Branch Office Taxation: Establishment and Operation in Croatia
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Branch Office Taxation: Establishment and Operation in Croatia

The OECD model convention for the avoidance of double taxation defines the conditions for establishing a business unit. Company law in Croatia regulates the establishment procedure and tax monitoring for companies from non-EU or non-EEA countries when they open a branch office.

Doing business in more than one country through some form of business unit is an increasingly common business model for many foreign companies seeking to expand their markets and, as a result, achieve more profit.

Establishing a Branch Office

The Company Act sets out the procedure for the establishment and registration of a branch office of a foreign company/sole proprietor. Under the provisions of the act, an entity established in a non-EU or non-EEA country may only establish a branch office in Croatia if it has been registered in the country of its registered office for at least two years. The basic act of establishing a branch office includes a notarised decision on the establishment, as well as the application for the registration of a branch office which, among others, defines the company, the registered office of the founder and the subsidiary, subject matter/activity, authorised representatives etc., explain the Ecovis experts.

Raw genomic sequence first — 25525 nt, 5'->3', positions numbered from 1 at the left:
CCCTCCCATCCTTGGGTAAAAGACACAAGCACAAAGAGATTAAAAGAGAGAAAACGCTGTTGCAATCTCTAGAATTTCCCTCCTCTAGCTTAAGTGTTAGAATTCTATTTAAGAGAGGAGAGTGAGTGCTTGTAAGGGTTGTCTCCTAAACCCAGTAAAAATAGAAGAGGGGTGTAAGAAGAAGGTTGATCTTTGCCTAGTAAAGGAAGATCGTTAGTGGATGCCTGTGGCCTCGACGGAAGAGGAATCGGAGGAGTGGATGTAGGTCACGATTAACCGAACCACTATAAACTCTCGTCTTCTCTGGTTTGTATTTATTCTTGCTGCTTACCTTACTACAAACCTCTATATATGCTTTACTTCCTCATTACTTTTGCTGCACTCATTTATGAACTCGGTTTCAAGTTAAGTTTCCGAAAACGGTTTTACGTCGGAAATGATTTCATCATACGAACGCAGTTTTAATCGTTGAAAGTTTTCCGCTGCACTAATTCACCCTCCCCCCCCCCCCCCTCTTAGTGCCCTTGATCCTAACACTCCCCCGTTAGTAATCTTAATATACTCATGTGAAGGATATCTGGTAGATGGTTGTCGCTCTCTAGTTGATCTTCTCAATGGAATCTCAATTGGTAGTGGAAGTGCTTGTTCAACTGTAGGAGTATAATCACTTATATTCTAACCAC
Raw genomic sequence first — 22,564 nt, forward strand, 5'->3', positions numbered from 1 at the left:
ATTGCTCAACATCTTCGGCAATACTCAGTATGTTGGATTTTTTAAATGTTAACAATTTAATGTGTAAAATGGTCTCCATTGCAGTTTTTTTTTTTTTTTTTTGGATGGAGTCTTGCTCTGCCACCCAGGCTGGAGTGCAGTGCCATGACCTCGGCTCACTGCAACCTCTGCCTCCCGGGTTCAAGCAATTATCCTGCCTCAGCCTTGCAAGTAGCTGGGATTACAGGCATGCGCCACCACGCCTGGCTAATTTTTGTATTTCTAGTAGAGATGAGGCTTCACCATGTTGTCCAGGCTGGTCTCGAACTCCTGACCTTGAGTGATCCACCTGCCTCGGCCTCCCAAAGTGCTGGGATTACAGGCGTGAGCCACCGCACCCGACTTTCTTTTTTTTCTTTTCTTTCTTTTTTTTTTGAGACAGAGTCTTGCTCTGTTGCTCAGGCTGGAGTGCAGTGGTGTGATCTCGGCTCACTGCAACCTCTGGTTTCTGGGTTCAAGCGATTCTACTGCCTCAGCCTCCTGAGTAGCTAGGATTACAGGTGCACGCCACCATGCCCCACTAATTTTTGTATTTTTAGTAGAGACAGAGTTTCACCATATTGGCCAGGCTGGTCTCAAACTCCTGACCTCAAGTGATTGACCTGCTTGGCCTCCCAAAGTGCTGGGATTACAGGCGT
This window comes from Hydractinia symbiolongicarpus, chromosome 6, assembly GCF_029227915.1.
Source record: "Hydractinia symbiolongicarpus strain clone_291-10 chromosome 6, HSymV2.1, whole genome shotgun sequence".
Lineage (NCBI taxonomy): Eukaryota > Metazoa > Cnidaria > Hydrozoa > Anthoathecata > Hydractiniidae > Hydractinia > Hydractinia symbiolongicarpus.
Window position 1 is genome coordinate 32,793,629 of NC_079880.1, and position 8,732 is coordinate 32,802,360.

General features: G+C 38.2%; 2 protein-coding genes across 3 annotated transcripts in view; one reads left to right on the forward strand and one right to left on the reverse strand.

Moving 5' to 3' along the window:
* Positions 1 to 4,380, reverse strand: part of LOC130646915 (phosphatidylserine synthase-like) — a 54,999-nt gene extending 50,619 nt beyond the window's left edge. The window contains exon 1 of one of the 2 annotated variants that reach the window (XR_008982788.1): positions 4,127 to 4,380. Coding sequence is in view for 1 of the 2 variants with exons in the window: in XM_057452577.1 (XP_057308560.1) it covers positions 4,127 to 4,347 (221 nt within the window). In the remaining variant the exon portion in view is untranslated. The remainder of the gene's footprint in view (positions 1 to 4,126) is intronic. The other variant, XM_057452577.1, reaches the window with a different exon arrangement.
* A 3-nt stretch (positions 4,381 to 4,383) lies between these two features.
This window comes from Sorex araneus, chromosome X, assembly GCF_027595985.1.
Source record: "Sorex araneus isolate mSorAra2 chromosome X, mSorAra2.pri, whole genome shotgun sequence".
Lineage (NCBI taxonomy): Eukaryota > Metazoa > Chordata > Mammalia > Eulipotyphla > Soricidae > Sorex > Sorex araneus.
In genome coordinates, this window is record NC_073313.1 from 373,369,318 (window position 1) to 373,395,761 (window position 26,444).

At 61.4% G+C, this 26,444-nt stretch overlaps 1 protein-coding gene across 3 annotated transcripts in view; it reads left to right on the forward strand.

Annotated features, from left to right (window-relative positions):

We will clarify the individual procedural steps and the tax consequences with you when you set up a branch office in Croatia.
Kristijan Novak, Head of Accounting, ECOVIS FINUM, Zagreb, Croatia

Business Records and Taxation

The obligation to keep business records and to record the resulting business changes is defined in the Accounting Act and the General Tax Law. Together with the accounting standards, these form the basis for determining the business performance in the reporting period and for the preparation of financial statements for public disclosure and income tax declaration. Subsidiaries of foreign companies whose founder is established in the EU/EEA must submit the accounting documentation of the founder in Croatian with a certified translation, while other subsidiaries (whose founder is established in a third country) must submit all the documentation prescribed by law. If their delivery of goods and services exceeds HRK 300,000 (approx. EUR 40,000) in the previous or current calendar year, they are also liable to pay value added tax, notwithstanding the fact that subsidiaries of foreign companies do not have legal personality.

For further information please contact:

Kristijan Novak, Head of Accounting, ECOVIS FINUM, Zagreb, Croatia,
Email: k.novak@finum.hr

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